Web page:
Schoology switch frustrates students, teachers

Rose Anderson, Opinion Editor

Fairfax County Public Schools’ recent switch to Schoology has created a sea of controversy and confusion among students, with many deeming it unnecessary and even a step backward in FCHS’s technology use. 

The 2020 school year was characterized by uncertainty. Online learning brought students into uncharted territory, and frequent technology glitches only amplified confusion. Some students found themselves unable to log into class at all, or prevented from learning in class by video and audio glitches; many people, including the school board, placed the blame for these malfunctions directly on Blackboard, FCPS’s learning management system (LMS) at the time.   

These failed efforts at virtual learning received national attention. The 2020-2021 school year brought improvement, but for many, it was not enough. Parents complained relentlessly, with some pulling their children out of public schools entirely. 

The 2021-2022 school year brought a new approach to technology: Schoology. A switch to Schoology as the county’s LMS had been discussed since before the pandemic, but the change wasn’t put into motion until students came back to in-person school. Schoology boasted all of the features that Blackboard lacked: easy parent access, compatibility with programs such as Zoom and Clever, and most importantly, perceived reliability. Schoology is not simply meant as a substitute for Blackboard; it is an attempt to completely transform FCPS’s use of technology. 

But not everyone agrees that this transformation is an improvement. 

“There’s nothing better about Schoology than Google Classroom,” said Lucy Lebourdais (11). This reflects a main argument against Schoology: it’s unnecessary. Blackboard was not well-liked either, and because of the events of the 2020-2021 school year, returning to it was not a viable option for the school board. But students see no reason that Google Classroom should be ruled out.

“It’s about familiarity,” said Chris Halstead (12).”There’s not very much training required for Google Classroom.” Google Classroom has been used in schools since 2014, making the program second nature for most students. It was well liked for its user-friendly interface, aesthetically pleasing design, and compatibility with other Google programs. Schoology, on the other hand, is commonly criticized by both teachers and students as being poorly designed and difficult to use.

 “It’s hard to navigate, and I never know when my assignments are due,” said Audrey Schall (11). The root of the navigation problem seems to be Schoology’s multi-folder system, which requires many clicks to access any given assignment. Additionally, teachers have trouble posting announcements, and many of the announcements they do post go unseen due to Schoology’s lack of a functioning app.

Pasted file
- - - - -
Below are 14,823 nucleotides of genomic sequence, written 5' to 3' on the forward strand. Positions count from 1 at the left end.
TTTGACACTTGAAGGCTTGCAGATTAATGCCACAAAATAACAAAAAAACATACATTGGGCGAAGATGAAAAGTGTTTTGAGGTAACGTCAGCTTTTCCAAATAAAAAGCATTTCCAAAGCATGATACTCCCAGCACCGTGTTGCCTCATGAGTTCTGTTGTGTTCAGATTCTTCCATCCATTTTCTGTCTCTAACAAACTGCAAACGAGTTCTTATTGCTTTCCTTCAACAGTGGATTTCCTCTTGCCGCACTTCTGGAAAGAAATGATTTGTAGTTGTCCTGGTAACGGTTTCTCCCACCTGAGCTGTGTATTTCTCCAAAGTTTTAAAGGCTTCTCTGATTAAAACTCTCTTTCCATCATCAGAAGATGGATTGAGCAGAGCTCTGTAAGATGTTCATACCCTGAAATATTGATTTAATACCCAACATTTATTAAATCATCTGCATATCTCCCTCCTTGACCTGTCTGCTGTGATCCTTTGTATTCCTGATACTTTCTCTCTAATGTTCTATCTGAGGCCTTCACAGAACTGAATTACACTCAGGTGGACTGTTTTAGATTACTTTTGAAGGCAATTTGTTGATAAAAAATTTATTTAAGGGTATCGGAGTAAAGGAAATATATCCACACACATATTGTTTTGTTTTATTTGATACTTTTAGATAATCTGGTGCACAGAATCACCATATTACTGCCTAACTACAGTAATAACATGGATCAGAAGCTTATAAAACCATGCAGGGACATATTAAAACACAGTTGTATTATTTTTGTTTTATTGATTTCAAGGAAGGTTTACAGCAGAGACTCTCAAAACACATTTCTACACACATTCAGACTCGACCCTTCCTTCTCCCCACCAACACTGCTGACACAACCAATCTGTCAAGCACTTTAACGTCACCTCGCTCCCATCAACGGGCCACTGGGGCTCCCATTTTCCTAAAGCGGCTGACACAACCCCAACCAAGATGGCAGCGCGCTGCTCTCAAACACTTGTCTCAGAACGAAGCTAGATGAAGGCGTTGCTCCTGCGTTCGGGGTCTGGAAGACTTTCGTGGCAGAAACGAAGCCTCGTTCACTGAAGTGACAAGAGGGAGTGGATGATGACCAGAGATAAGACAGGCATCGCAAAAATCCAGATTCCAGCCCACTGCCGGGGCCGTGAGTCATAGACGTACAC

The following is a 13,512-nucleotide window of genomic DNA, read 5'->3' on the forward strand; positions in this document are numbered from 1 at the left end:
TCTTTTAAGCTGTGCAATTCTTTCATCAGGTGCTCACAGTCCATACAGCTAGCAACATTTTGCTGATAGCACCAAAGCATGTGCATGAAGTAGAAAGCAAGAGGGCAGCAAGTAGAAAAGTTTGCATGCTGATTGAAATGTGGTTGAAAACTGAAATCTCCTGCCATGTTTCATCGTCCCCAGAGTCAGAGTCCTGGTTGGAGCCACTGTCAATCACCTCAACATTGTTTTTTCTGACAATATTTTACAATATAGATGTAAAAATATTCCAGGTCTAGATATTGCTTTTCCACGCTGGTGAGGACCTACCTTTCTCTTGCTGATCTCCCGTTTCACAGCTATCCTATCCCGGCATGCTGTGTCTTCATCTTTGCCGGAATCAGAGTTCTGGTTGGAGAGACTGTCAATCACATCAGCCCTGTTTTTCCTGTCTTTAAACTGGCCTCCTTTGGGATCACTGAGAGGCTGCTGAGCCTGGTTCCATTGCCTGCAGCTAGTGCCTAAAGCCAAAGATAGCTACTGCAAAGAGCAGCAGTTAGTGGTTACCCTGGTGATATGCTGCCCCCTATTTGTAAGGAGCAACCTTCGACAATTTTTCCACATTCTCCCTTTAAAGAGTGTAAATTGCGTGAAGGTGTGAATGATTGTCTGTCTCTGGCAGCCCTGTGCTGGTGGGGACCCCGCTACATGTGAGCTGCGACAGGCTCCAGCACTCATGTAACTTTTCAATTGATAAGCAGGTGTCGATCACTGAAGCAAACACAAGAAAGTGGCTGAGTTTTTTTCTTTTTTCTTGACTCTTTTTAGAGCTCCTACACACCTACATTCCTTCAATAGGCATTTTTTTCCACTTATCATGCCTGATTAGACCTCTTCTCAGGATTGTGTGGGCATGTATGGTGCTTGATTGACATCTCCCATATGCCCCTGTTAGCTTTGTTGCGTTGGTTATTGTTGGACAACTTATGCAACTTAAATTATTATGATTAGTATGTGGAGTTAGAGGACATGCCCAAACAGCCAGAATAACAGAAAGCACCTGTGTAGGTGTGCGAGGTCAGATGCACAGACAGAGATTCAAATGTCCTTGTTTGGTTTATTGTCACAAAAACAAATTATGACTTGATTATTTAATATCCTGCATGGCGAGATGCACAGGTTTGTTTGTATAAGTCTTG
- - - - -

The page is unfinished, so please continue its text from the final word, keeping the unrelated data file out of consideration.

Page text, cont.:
All of this begs the question- why did FCPS switch to Schoology in the first place? What problem with Google Classroom was so large that it warranted a switch to a completely new LMS, especially one which is dramatically less popular? The main answer actually has to do with parents more so than students. 

“Access for parents was a big [reason],” said Megan Walker, FCHS’s Technology Support Specialist. While Google Classroom functioned well for students, its lack of a parent feature caused complaints. Schoology fixes this issue with an intuitive parent feature that gives parents their own account, from which they can view their child’s assignments and grades. This helps to keep parents in the loop about information regarding their child’s education.

This switch mirrors a larger trend in FCPS and nationwide toward increased parent involvement in the classroom. This trend can be seen in recent controversies over curriculum books and the increasing concern over “critical race theory” being taught in history classes. Overall, FCPS is shifting toward a system in which parents have much more say than they did in the past. But the aftermath of the switch to Schoology exposes some tendencies that may become problematic in the future: parent involvement coming at the expense of students, and FCPS listening more to the complaints of parents than to the complaints of students.

However, before conclusions about Schoology are drawn, it is important to note that parent involvement is not the only reason motivating the switch.

“What I imagine is that teachers and students have Schoology open all day long on their computer,” said Walker. Unlike Google Classroom and Blackboard, Schoology is built for this type of use, with several integrated programs such as Clever, Zoom, and Naviance. It also lends itself well to communication with features for discussion boards, messaging, and forming groups. However, many of these features remain either unknown or unused. 

“I’m sure there are [advantages],” said English teacher Elizabeth Gibbons,”but I have not learned them yet.”  Many students and teachers are reluctant to learn a new program, especially one with so many flaws. However, due to the unlikeliness of a switch back to Google Classroom, many have been forced to take on a mindset of begrudging optimism. 

 “My hope is that Schoology is an iceberg,” said Gibbons,”and right now I am only using the tip.”